Poor conditions at a production site likely contributed to a Salmonella outbreak that sickened more than 60 people in Italy, according to researchers.
In the summer of 2022, a foodborne outbreak involving 63 people occurred in the Marche region of central Italy. A common food exposure among cases was a roasted, ready-to-eat (RTE) pork product called porchetta. Porchetta is made from boned, seasoned, and roasted swine carcass meat. Roasting lasts from five to eight hours, depending on size of the animal, followed by blast chilling to 4 degrees C (39.2 degrees F).
Porchetta was produced by a local manufacturing plant and distributed to at least two retail stores, one of which was the retail outlet for the factory, according to the study published in the journal Microorganisms.
Monophasic Salmonella Typhimurium was isolated from samples collected at the manufacturing plant and at both retail stores, as well as in porchetta sampled at one store.
Monophasic Salmonella Typhimurium is the third most commonly reported Salmonella type behind infections in the EU. However, in Italy, it is the serovar most frequently isolated from humans.
From mid-July to the first week of September 2022, an increase in clinical strains of Salmonella was observed. The number received was double that collected in the same period over the two previous years, which suggested an outbreak of salmonellosis, said researchers.
Overall, 33 cases were male, and the most affected age group was 5 to 14 years old, with 26 cases. Patients were reported between July 14 and Sept. 7 and included 22 in July, 37 in August, and five in September. The peak of cases was recorded between July 21 and 27. In total, 29 people were hospitalized.
In 10 of 43 epidemiological investigations, the consumption of a roasted, RTE pork product, porchetta, was commonly reported, together with the names of shops from which it had been purchased. Two retail stores, in the province of Fermo, were identified where some patients had purchased the same type of food a few days prior to onset of symptoms. This allowed officials to determine that one brand of porchetta produced by one firm and sold at two outlets could be of interest.
An inspection in August at the food production plant revealed poor hygiene practices and poor maintenance of the facility, particularly in the cooking areas and for equipment used for the production of porchetta. Inadequate procedures regarding the identification and management of critical control points (CCPs) were also revealed.
Conflicting information about the actual production process compared to that described in the self-monitoring manual in relation to the temperatures used to cook and blast chill the product was provided by the food business during an interview.
Improvements made after suspension
Porchetta production was suspended at the end of August. Officials ordered cleaning, disinfection, and maintenance to be carried out at the site, along with an expert review of procedures based on HACCP principles. Suppliers of the pork meat were located in Abruzzo and Umbria.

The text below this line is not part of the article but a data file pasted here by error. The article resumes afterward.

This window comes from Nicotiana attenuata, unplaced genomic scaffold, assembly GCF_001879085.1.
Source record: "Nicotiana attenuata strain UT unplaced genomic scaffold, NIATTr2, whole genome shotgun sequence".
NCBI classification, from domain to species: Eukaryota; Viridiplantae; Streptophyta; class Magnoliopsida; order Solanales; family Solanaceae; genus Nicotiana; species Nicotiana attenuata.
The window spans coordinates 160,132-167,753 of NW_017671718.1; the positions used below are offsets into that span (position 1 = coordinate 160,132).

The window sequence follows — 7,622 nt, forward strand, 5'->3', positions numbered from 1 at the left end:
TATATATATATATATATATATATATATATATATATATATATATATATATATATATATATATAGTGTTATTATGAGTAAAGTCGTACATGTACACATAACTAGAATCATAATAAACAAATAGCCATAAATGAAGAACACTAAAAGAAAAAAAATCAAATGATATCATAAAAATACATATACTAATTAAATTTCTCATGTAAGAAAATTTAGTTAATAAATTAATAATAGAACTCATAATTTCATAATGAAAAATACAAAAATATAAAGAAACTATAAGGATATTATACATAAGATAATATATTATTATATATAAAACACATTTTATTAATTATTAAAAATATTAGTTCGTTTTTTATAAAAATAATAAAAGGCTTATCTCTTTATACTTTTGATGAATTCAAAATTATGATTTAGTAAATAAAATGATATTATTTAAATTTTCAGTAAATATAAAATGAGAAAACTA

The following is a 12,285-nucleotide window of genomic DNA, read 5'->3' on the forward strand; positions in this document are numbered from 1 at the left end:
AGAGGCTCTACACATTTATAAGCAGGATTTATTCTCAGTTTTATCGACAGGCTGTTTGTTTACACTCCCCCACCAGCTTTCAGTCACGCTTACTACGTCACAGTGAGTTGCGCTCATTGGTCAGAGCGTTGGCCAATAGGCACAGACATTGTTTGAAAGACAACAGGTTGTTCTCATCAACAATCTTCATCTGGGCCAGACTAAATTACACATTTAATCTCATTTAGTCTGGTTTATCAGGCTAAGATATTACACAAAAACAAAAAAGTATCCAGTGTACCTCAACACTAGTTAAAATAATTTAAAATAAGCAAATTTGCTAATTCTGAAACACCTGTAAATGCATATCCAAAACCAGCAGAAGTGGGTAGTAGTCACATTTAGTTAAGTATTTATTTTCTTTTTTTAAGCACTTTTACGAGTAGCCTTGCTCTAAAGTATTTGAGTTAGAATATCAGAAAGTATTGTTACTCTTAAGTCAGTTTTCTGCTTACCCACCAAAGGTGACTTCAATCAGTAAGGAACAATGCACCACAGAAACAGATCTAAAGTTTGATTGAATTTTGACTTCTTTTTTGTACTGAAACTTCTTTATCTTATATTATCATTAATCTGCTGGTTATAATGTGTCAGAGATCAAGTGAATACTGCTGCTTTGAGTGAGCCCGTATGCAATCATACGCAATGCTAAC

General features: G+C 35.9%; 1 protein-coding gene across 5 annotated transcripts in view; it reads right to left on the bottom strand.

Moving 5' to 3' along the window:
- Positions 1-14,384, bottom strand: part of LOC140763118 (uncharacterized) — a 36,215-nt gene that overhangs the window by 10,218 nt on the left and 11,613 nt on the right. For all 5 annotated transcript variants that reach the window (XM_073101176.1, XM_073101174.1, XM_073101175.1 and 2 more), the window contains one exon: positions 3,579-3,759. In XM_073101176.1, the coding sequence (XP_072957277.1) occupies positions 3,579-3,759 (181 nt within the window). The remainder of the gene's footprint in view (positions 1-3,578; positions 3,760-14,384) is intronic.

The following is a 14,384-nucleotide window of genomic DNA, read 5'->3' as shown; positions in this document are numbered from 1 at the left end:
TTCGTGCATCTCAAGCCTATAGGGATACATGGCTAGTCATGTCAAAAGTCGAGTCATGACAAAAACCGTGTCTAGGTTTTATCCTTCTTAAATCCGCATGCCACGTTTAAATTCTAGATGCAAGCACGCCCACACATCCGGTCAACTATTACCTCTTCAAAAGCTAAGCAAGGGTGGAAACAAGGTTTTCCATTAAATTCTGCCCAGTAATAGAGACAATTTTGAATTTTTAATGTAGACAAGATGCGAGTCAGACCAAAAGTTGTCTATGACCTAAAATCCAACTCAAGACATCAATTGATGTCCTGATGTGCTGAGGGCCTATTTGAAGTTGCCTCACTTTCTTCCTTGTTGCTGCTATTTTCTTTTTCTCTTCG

Production resumed in mid-October, following an inspection by authorities and the verification of compliance with instructions. By then, separate equipment was being used in the raw- and cooked-meat-processing areas.
Following isolation of the outbreak strain from environmental samples obtained at the retailers, authorities asked for the sanitation of all surfaces and all equipment in food-related areas in the retail shops. Training of workers at the retailers and production plant on the management of cooked products to prevent further recontamination was also conducted.
Six of 25 food and environmental samples tested positive for Salmonella and five were monophasic Salmonella typhimurium. They were a Teflon chopping board for cutting porchetta, a wooden chopping board, a porchetta knife, and a porchetta sample at a retailer as well as a transporting board for cooked porchetta at the food plant.
Researchers said it was not possible to establish the origin of contamination at the factory, nor was it possible to clarify whether the clone originally contaminated swine meat at the slaughterhouse and level of the meat suppliers or if it was initially an environmental contaminant at the production site.
However, as no similar monophasic Salmonella Typhimurium was isolated from swine carcasses at the Abruzzo slaughterhouse and only strains unrelated to the outbreak were found from swine at the Umbrian slaughterhouse, scientists said it was likely that contamination occurred at the plant. Post-cooking contamination of porchetta at the site could be the result of persistence of Salmonella in the environment as a consequence of equipment being shared between raw- and cooked-meat-processing areas and the lack of sanitation procedures.
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